A new report and survey compiled by students at American University's School of Communication examines the impact of the terror attack on young people between the ages of 18 and 29.
The reaction to President Barack Obama's Announcement that Osama bin Laden was killed drew crowds of cheering people to the White House -- many who are called "millennials" -- a generation that has grown up in the shadow of 9/11.
A new report and survey compiled by students at American University's School of Communication examines the impact of the terror attack on people between the ages of 18 and 29.
“The majority of the millennials who took our survey said that they were affected but that they don’t live in fear of another attack,” said Rachel Boehm, a graduate student who worked as a reporter and photographer on the report.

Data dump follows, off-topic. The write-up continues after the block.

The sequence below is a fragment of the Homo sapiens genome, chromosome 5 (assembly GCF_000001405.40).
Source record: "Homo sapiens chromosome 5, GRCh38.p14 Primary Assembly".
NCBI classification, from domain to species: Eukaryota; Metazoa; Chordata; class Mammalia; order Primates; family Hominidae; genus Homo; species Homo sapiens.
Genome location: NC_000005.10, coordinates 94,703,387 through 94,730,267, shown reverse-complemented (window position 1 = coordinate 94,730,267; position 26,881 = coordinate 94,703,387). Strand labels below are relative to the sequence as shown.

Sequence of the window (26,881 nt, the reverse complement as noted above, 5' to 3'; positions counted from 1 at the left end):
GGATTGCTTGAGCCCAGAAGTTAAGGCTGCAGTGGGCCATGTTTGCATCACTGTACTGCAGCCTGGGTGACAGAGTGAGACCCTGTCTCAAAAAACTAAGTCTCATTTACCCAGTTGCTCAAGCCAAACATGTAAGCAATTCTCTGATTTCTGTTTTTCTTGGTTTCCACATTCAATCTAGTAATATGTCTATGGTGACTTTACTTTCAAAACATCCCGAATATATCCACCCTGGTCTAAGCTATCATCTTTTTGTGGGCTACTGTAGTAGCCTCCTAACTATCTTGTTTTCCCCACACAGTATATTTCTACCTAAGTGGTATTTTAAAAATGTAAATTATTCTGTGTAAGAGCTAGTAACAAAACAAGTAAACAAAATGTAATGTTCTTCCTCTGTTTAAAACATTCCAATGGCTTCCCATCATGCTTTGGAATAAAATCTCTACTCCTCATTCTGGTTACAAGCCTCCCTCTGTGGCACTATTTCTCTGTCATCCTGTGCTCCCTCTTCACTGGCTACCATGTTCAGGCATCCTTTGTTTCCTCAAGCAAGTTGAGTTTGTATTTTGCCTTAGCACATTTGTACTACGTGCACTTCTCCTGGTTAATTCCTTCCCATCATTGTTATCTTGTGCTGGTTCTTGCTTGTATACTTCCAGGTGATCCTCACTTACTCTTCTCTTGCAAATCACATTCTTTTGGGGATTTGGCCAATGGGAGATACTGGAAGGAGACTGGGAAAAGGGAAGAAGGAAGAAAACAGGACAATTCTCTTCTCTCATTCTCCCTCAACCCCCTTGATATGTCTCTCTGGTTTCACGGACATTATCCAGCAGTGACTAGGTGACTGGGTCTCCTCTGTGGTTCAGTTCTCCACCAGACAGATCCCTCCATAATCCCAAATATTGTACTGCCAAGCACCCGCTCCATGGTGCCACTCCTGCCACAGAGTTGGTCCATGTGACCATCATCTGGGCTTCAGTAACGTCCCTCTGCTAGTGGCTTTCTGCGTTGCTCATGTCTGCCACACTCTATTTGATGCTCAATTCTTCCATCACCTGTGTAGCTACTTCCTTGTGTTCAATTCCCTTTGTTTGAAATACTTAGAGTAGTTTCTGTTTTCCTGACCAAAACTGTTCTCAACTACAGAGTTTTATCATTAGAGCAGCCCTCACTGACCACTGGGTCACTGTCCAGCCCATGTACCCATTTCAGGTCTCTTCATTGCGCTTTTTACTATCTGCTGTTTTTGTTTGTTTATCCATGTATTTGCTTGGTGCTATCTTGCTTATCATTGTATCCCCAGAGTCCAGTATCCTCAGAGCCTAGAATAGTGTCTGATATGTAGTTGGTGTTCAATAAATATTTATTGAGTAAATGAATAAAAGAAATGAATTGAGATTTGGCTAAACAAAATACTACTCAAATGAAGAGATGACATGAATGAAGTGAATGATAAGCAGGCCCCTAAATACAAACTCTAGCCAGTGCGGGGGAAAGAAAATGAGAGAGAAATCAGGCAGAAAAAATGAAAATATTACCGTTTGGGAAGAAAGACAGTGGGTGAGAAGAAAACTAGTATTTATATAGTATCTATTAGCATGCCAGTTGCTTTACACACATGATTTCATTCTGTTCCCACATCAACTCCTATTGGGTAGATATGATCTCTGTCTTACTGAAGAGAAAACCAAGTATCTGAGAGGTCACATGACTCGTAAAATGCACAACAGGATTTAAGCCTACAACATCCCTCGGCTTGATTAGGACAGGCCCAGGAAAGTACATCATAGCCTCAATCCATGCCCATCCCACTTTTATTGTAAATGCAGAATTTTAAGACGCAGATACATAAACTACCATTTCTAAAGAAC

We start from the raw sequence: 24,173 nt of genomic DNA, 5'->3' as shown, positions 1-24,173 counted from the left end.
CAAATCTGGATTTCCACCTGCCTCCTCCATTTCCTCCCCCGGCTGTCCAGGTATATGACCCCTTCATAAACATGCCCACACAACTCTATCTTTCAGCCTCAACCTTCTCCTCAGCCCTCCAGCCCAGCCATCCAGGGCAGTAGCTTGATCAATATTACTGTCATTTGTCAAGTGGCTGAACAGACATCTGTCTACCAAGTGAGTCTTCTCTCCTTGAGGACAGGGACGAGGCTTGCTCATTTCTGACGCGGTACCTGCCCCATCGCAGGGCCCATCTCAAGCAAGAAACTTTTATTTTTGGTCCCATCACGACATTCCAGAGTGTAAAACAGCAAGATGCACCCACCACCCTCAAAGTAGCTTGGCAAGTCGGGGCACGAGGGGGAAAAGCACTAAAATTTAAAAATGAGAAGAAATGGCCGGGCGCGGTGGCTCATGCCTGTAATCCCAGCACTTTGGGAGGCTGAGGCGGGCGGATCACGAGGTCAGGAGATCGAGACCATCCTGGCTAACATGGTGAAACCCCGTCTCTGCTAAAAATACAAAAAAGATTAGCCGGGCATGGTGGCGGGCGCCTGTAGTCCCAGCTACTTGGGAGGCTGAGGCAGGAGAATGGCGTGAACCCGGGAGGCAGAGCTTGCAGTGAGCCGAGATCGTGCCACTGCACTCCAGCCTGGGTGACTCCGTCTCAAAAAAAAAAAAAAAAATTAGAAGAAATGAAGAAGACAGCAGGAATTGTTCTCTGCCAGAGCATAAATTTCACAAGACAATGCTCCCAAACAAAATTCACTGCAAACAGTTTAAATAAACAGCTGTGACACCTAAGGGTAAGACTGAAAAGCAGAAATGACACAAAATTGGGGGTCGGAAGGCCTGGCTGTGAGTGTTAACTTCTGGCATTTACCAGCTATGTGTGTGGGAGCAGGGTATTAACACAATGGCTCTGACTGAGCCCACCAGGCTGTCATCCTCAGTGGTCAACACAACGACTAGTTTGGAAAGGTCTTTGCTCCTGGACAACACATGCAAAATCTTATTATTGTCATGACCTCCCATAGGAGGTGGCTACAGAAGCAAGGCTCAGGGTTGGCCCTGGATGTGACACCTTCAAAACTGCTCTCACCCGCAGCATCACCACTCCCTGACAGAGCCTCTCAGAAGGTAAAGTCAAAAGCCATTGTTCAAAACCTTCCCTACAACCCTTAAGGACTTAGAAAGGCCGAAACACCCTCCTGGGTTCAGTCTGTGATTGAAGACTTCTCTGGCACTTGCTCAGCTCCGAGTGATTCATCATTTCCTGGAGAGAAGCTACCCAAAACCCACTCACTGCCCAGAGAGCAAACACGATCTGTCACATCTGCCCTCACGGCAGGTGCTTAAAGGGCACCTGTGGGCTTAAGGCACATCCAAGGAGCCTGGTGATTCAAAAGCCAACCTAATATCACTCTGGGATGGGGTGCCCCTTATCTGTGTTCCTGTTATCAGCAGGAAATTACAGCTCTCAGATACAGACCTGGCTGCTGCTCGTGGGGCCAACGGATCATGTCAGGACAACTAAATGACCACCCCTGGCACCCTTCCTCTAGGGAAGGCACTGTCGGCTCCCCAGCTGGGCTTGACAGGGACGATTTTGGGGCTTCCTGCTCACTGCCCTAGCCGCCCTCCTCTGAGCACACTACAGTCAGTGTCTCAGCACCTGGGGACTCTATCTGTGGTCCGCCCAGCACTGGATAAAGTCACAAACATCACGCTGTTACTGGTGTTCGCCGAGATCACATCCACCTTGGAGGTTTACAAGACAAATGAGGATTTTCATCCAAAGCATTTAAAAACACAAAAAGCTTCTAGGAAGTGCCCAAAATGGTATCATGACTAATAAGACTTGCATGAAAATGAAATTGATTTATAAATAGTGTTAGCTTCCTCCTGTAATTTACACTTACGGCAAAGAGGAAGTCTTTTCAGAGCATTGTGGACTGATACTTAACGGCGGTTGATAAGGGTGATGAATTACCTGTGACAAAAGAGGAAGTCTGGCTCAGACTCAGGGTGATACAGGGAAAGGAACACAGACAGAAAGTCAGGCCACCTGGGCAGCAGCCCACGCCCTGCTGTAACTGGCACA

“Growing up in the Shadow of 9/11” features voices of students from diverse backgrounds.
“On Sept. 11, I remember I was in my math class in fifth grade,” one said.
“I remember watching the news together with my parents and it was really confusing at first to see it was Muslims responsible and I was not used to seeing myself in the media before then,” a Muslim-American said.
“Every time I see it, I get chills,” said AU student Samantha Miller, an editor and reporter on the project. “It just reminds me of a lot of the things I felt growing up in the shadow of 9/11.”
The report was posted online just days before the killing of Osama bin Laden so we asked the reporters what they would add if they could write one more chapter.
“Does the Millennial generation really feel that this is the turning point, the end of a chapter?” Boehm said. “What do they think will come next?”
For the journalism students, it was a chance to examine their own feelings about 9/11 by surveying others. It is the defining moment for the millennial generation much like the assassination of President John F. Kennedy or Vietnam was for their parents.